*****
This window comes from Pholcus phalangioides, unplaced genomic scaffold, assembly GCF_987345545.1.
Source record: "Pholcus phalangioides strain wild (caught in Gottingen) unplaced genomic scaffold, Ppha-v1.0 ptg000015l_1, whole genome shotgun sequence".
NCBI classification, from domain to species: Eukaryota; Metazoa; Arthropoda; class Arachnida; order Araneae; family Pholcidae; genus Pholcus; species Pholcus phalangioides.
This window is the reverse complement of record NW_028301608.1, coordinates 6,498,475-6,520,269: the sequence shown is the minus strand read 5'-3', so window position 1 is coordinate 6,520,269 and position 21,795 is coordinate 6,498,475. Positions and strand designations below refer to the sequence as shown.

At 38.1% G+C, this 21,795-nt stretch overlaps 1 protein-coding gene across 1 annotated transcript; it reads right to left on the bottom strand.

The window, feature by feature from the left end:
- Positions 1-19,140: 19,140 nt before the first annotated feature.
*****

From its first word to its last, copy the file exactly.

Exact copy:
This window comes from Pholcus phalangioides, unplaced genomic scaffold, assembly GCF_987345545.1.
Source record: "Pholcus phalangioides strain wild (caught in Gottingen) unplaced genomic scaffold, Ppha-v1.0 ptg000015l_1, whole genome shotgun sequence".
NCBI classification, from domain to species: Eukaryota; Metazoa; Arthropoda; class Arachnida; order Araneae; family Pholcidae; genus Pholcus; species Pholcus phalangioides.
This window is the reverse complement of record NW_028301608.1, coordinates 6,498,475-6,520,269: the sequence shown is the minus strand read 5'-3', so window position 1 is coordinate 6,520,269 and position 21,795 is coordinate 6,498,475. Positions and strand designations below refer to the sequence as shown.

At 38.1% G+C, this 21,795-nt stretch overlaps 1 protein-coding gene across 1 annotated transcript; it reads right to left on the bottom strand.

The window, feature by feature from the left end:
- Positions 1-19,140: 19,140 nt before the first annotated feature.